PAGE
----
Stimming is very important to me. I stim when I’m happy, when I’m nervous, when I’m thinking, and when my senses are overloaded.
First of all, what is stimming? The verbose name is self-stimulation, and that sums it up without actually describing it at all. It is a repetitive action that stimulates — provides sensory input.
What purpose does it serve? Well, for me it is generally a form of negative feedback that allows me to regulate my senses. Negative in the sense that it modulates other sensory input and makes it easier for me to process: the input might be sound, touch — even emotion, which as I’ve described before has a large component of physical sensation.
Some examples: when I’m thinking I will often hum, rock in my seat or jiggle my leg. This provides a comfortable background signal that helps prevent distractions by allowing me to better ignore what is going on around me.
When I’m nervous or struggling to cope with a noisy environment I stroke my hands and fingers which is a very calming sensation for me. I find that I am able to last much longer before the overload on my senses forces me to withdraw either physically or mentally.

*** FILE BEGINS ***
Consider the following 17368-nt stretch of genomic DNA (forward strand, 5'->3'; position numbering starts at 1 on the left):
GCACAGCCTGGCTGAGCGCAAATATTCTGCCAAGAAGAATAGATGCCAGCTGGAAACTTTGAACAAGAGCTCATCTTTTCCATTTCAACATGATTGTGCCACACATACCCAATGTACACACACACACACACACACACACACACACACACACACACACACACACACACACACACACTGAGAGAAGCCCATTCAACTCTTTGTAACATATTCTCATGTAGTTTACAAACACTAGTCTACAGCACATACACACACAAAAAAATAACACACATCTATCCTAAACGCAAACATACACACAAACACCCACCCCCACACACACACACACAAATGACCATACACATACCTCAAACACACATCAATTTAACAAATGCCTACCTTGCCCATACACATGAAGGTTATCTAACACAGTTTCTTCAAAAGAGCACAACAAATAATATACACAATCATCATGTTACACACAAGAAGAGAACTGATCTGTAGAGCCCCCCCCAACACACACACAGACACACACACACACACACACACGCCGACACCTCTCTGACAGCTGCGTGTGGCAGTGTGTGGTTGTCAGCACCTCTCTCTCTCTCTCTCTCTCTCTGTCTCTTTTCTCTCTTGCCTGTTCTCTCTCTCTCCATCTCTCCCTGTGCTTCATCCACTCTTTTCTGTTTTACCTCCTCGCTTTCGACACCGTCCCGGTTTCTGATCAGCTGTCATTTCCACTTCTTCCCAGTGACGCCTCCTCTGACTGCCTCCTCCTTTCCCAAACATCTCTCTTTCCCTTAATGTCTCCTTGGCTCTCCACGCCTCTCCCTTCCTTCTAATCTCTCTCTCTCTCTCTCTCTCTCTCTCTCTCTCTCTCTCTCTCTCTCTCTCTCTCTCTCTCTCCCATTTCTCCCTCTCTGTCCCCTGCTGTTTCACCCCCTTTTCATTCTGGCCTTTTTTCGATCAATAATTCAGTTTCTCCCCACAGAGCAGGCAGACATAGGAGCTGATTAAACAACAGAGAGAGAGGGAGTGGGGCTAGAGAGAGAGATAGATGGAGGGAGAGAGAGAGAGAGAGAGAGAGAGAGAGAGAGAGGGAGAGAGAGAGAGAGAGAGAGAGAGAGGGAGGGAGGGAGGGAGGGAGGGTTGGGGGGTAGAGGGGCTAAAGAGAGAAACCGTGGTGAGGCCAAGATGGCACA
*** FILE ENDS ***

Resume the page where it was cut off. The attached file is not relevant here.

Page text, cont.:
And when I’m happy or excited I flap my hands. I don’t do this as much or as often as I’d like because I developed an inhibition against doing it as a child when I was teased: I find it sad that I’m reluctant to behave naturally and so I’m working on doing this more often.
Flapping is more than just a stim for me: it is an expression of joy. Unlike my other stims this one is a form of positive feedback that intensifies the pleasure I feel: it can’t just be coincidence that flappy rhymes with happy.
As part of an effort to raise awareness of stimming I have become involved in Night of the Living Stim a Twitter-based live event this Thursday 17th from 7 to 9pm EST (that’s 18th October from 1am to 3am in the UK). Using the hashtag #LvngStm in conjunction with Lynne Soraya’s weekly LIAS chat (check out @LynneSoraya and #LIASchat) this will be an opportunity to talk about stims, ask questions, post links to blogs and videos about stimming and just generally celebrate everything about it.
For further stimming-related awesomeness check out The Stimming Checklist. This is a website that was the brainchild of Autisticook and Nattily of Notes on Crazy and myself have been lending a hand. It’s early days yet, but we’ve gotten some great ideas and it will be taking shape over the coming weeks…